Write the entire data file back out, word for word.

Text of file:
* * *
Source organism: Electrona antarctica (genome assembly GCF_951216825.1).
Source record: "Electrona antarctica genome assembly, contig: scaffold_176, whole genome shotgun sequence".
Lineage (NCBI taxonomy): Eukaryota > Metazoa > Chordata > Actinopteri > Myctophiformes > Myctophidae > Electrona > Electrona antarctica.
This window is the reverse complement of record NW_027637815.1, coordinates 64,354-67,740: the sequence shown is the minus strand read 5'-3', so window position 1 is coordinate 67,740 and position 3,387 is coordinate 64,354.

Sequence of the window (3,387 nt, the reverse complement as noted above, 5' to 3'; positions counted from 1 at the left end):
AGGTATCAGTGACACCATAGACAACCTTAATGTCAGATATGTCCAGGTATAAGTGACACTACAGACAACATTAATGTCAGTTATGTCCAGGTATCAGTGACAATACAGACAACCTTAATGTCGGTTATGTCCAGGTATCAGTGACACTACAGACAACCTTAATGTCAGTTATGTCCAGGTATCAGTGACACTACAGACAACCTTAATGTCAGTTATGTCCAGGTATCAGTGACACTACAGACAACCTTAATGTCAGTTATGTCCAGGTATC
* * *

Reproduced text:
Source organism: Electrona antarctica (genome assembly GCF_951216825.1).
Source record: "Electrona antarctica genome assembly, contig: scaffold_176, whole genome shotgun sequence".
Lineage (NCBI taxonomy): Eukaryota > Metazoa > Chordata > Actinopteri > Myctophiformes > Myctophidae > Electrona > Electrona antarctica.
This window is the reverse complement of record NW_027637815.1, coordinates 64,354-67,740: the sequence shown is the minus strand read 5'-3', so window position 1 is coordinate 67,740 and position 3,387 is coordinate 64,354.

Sequence of the window (3,387 nt, the reverse complement as noted above, 5' to 3'; positions counted from 1 at the left end):
AGGTATCAGTGACACCATAGACAACCTTAATGTCAGATATGTCCAGGTATAAGTGACACTACAGACAACATTAATGTCAGTTATGTCCAGGTATCAGTGACAATACAGACAACCTTAATGTCGGTTATGTCCAGGTATCAGTGACACTACAGACAACCTTAATGTCAGTTATGTCCAGGTATCAGTGACACTACAGACAACCTTAATGTCAGTTATGTCCAGGTATCAGTGACACTACAGACAACCTTAATGTCAGTTATGTCCAGGTATC